Telcos have embraced an idea to provide everyone in the world with a single contact number, or 'Enum', that will work with all existing methods of contact, such as fixed and mobile phones, emails and text messages.
Single number means there's nowhere to hide
The premise of Enums, also dubbed 'e-numbers', is to simplify global communication using an 11-digit number which would work as a person's phone, fax and pager number as well as their email address.
BT and other telcos, as well as media giant AOL Time Warner, set up the US government-backed Enum-Forum last week to discuss the introduction of the system. According to published plans, the system would be voluntary, but it is likely to be backed with vast amounts of capital and could become prevalent in the developed world.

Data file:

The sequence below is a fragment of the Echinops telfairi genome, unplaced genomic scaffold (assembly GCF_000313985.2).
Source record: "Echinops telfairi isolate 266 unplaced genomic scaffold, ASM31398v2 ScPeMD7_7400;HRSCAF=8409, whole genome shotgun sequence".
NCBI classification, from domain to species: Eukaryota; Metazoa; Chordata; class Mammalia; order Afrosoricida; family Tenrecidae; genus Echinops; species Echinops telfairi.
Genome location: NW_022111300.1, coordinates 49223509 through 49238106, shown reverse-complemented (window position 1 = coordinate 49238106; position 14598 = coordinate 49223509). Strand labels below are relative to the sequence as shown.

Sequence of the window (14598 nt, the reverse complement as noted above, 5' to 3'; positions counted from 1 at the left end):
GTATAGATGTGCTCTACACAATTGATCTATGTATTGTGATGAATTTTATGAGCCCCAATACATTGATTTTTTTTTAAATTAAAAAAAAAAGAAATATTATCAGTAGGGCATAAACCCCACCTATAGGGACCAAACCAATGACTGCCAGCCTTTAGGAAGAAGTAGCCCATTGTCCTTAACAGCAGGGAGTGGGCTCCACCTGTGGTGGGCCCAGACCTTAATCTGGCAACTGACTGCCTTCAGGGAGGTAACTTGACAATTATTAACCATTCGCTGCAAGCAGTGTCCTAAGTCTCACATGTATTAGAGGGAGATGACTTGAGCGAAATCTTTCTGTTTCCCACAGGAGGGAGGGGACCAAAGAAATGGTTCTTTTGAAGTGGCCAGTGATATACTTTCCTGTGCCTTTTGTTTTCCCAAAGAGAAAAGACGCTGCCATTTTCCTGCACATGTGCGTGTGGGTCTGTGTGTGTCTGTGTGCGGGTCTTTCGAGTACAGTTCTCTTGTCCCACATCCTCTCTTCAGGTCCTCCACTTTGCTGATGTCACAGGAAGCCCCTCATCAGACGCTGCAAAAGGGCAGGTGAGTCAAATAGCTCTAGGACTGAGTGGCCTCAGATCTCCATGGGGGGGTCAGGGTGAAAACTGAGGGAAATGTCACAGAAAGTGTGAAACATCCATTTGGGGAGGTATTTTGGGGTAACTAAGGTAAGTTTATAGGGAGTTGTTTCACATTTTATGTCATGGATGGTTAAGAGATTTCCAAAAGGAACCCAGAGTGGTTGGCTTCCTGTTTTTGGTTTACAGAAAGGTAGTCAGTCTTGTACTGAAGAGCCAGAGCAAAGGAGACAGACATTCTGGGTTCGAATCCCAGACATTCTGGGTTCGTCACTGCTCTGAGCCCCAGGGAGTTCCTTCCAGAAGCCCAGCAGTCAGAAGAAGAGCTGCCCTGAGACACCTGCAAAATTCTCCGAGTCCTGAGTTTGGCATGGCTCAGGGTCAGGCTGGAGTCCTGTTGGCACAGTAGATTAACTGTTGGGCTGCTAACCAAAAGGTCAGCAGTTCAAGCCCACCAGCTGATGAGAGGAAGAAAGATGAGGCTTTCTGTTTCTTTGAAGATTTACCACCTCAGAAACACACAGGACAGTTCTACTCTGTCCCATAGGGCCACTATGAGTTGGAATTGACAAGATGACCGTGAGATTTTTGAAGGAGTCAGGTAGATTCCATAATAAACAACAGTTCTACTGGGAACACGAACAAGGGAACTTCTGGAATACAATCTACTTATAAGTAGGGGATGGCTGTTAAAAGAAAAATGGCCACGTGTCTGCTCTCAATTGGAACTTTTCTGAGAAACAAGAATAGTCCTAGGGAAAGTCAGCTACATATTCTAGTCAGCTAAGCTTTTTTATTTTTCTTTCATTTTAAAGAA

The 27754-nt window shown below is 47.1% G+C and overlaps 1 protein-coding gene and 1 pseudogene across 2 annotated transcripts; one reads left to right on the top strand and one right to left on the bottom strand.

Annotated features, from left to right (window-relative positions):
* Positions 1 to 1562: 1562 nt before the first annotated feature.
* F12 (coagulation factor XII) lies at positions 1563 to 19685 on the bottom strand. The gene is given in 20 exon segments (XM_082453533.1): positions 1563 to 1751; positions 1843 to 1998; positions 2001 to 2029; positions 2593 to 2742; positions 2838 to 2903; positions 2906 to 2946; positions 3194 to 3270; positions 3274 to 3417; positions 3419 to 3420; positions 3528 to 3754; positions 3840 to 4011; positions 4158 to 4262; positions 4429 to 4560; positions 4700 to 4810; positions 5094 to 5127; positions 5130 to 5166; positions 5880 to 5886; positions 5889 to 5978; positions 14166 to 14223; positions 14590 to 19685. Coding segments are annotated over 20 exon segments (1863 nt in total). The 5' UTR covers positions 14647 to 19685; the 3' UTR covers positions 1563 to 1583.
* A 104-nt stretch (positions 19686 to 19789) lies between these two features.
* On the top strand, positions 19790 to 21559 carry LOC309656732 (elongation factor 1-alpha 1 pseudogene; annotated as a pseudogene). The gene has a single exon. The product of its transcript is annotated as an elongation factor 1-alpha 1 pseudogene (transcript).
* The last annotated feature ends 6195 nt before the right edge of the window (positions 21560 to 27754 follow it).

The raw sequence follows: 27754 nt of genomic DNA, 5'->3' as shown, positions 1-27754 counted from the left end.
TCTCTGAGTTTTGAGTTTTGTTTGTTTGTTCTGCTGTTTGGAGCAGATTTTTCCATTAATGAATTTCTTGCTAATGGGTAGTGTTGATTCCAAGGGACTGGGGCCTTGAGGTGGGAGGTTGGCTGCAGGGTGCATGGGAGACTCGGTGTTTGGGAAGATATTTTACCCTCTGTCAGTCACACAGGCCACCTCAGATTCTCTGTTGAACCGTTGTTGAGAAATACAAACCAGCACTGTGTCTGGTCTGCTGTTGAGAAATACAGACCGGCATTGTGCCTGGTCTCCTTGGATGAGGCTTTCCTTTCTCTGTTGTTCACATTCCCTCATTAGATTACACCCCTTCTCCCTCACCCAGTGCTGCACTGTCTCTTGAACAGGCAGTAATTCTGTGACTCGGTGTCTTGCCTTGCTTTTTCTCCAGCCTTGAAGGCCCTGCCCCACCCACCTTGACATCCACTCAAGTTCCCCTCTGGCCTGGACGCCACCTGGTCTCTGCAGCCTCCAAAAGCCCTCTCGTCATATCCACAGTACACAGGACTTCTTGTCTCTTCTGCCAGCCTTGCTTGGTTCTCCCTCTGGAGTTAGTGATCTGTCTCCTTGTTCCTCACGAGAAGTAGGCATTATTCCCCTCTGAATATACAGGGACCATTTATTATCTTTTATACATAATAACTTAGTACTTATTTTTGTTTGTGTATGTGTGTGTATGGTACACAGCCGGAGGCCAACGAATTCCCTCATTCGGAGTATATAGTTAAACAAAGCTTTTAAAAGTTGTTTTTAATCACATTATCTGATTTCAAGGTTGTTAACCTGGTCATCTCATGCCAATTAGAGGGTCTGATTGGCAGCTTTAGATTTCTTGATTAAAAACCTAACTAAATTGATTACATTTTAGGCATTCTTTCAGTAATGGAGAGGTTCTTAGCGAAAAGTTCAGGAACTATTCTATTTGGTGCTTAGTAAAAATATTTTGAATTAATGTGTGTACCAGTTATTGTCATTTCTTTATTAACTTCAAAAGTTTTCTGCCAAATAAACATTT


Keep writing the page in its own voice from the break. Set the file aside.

But although Enums would undoubtedly simplify communications, detractors claim they will open the doors to a world of spam, swamping users with unsolicited messages across all contact media.
Jaye Muller, founder of J2 Global Communications, went as far as to compare the proposed system to the Stasi, the now defunct East German secret police force. "Enum would be like assigning an espionage agent to track every single person's communications, whatever the type", said Muller.
Originally the idea of Cisco employee Patrik Falstrom, an Enum is designed to work for existing technologies and for any new methods of communication developed in the future. And with 100 billion different combinations for an 11-digit number, there is little danger of a shortage of unique codes.